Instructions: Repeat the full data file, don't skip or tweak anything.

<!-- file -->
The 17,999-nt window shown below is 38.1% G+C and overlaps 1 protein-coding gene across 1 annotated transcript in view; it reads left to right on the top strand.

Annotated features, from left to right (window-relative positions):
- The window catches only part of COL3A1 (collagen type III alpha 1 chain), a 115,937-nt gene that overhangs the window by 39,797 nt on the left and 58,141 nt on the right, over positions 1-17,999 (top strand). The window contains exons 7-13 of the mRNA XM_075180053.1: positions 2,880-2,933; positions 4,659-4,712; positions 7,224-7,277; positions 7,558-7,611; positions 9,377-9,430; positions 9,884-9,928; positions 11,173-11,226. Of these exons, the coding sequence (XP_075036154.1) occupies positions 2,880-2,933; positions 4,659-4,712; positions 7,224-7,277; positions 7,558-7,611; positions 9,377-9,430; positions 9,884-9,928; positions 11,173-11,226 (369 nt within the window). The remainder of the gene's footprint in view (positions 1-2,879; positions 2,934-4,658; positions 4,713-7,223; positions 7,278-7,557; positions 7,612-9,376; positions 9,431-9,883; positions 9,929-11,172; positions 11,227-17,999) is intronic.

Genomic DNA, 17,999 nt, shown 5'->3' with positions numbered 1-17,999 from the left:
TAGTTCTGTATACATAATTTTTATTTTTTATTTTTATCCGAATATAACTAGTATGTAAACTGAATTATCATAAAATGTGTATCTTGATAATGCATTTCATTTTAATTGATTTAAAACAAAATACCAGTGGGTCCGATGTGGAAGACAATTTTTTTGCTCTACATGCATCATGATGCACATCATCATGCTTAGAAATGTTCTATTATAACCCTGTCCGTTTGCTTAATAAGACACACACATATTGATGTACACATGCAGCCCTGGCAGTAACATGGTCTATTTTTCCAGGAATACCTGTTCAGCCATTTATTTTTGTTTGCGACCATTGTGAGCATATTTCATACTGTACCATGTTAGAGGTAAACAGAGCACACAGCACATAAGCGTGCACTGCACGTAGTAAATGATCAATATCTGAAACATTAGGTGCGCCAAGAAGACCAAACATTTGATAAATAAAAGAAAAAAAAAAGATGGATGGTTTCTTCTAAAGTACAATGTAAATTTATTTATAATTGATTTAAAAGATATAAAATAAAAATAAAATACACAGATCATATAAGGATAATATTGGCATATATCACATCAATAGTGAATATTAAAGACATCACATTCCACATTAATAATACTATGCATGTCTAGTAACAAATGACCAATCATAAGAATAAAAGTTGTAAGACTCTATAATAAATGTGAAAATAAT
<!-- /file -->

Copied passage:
The 17,999-nt window shown below is 38.1% G+C and overlaps 1 protein-coding gene across 1 annotated transcript in view; it reads left to right on the top strand.

Annotated features, from left to right (window-relative positions):
- The window catches only part of COL3A1 (collagen type III alpha 1 chain), a 115,937-nt gene that overhangs the window by 39,797 nt on the left and 58,141 nt on the right, over positions 1-17,999 (top strand). The window contains exons 7-13 of the mRNA XM_075180053.1: positions 2,880-2,933; positions 4,659-4,712; positions 7,224-7,277; positions 7,558-7,611; positions 9,377-9,430; positions 9,884-9,928; positions 11,173-11,226. Of these exons, the coding sequence (XP_075036154.1) occupies positions 2,880-2,933; positions 4,659-4,712; positions 7,224-7,277; positions 7,558-7,611; positions 9,377-9,430; positions 9,884-9,928; positions 11,173-11,226 (369 nt within the window). The remainder of the gene's footprint in view (positions 1-2,879; positions 2,934-4,658; positions 4,713-7,223; positions 7,278-7,557; positions 7,612-9,376; positions 9,431-9,883; positions 9,929-11,172; positions 11,227-17,999) is intronic.

Genomic DNA, 17,999 nt, shown 5'->3' with positions numbered 1-17,999 from the left:
TAGTTCTGTATACATAATTTTTATTTTTTATTTTTATCCGAATATAACTAGTATGTAAACTGAATTATCATAAAATGTGTATCTTGATAATGCATTTCATTTTAATTGATTTAAAACAAAATACCAGTGGGTCCGATGTGGAAGACAATTTTTTTGCTCTACATGCATCATGATGCACATCATCATGCTTAGAAATGTTCTATTATAACCCTGTCCGTTTGCTTAATAAGACACACACATATTGATGTACACATGCAGCCCTGGCAGTAACATGGTCTATTTTTCCAGGAATACCTGTTCAGCCATTTATTTTTGTTTGCGACCATTGTGAGCATATTTCATACTGTACCATGTTAGAGGTAAACAGAGCACACAGCACATAAGCGTGCACTGCACGTAGTAAATGATCAATATCTGAAACATTAGGTGCGCCAAGAAGACCAAACATTTGATAAATAAAAGAAAAAAAAAAGATGGATGGTTTCTTCTAAAGTACAATGTAAATTTATTTATAATTGATTTAAAAGATATAAAATAAAAATAAAATACACAGATCATATAAGGATAATATTGGCATATATCACATCAATAGTGAATATTAAAGACATCACATTCCACATTAATAATACTATGCATGTCTAGTAACAAATGACCAATCATAAGAATAAAAGTTGTAAGACTCTATAATAAATGTGAAAATAAT